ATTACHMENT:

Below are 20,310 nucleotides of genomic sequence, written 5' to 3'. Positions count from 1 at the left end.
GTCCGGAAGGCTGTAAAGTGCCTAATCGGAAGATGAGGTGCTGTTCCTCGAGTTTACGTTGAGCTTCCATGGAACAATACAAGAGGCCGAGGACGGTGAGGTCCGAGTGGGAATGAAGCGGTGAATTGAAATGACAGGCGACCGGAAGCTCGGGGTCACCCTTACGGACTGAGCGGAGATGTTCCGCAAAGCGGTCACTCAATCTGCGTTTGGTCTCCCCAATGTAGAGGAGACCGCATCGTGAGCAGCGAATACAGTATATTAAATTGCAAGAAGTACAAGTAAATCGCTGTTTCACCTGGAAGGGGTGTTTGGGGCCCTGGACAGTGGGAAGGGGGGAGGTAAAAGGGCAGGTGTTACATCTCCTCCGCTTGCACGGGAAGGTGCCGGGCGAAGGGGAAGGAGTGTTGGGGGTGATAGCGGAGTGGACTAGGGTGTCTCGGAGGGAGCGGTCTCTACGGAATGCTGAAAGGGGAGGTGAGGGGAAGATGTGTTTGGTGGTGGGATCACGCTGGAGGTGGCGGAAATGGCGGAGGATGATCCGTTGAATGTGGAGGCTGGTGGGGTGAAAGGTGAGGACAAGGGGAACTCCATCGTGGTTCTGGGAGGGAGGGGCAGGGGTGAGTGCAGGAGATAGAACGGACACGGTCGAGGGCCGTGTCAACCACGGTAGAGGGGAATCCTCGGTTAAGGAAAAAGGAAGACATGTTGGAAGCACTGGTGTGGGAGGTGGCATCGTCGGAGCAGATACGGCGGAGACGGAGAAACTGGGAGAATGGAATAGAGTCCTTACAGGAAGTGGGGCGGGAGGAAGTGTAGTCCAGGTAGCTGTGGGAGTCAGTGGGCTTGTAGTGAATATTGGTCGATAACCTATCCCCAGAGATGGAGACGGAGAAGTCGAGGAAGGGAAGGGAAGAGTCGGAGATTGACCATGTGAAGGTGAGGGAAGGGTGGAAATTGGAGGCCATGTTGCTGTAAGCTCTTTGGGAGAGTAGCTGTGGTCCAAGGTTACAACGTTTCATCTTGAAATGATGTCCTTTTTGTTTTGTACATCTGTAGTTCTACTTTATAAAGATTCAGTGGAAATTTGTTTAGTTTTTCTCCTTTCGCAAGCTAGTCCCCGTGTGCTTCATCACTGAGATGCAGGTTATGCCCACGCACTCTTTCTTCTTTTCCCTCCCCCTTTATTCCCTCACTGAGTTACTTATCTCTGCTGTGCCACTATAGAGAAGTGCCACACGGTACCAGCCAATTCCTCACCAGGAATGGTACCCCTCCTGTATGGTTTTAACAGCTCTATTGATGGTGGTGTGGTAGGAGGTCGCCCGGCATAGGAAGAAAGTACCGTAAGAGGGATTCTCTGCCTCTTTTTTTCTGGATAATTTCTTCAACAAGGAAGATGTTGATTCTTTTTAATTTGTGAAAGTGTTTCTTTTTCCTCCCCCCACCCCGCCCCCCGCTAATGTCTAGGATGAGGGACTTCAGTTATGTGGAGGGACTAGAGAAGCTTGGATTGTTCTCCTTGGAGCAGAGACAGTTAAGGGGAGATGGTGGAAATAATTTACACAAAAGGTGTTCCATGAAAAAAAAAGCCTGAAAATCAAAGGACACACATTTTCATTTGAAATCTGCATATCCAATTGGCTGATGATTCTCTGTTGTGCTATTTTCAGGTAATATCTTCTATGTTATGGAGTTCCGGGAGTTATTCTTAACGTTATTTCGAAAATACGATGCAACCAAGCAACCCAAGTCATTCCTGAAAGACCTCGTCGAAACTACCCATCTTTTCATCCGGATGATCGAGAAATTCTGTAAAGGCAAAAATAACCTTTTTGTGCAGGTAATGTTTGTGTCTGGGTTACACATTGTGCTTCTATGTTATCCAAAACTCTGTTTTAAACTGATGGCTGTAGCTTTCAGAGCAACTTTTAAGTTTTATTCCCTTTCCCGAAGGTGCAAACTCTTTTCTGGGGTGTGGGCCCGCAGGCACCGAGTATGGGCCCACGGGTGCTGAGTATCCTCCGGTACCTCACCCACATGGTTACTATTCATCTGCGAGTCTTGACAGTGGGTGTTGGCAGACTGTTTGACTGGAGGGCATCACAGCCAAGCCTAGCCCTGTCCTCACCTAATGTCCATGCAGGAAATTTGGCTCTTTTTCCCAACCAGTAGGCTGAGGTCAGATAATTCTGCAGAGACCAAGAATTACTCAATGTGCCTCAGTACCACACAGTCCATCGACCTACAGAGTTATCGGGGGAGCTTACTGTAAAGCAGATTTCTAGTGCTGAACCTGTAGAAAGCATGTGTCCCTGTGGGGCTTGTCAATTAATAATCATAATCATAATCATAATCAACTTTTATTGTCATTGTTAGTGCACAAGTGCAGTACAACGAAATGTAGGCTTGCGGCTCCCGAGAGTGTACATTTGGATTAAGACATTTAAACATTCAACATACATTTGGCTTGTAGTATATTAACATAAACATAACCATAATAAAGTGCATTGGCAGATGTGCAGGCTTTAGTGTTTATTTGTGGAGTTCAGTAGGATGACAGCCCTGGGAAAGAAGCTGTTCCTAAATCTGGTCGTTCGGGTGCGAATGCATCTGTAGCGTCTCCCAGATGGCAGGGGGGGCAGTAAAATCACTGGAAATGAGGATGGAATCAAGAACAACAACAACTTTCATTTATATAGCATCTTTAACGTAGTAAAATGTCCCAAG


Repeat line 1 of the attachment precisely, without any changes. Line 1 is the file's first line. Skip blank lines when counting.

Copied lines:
Below are 20,310 nucleotides of genomic sequence, written 5' to 3'. Positions count from 1 at the left end.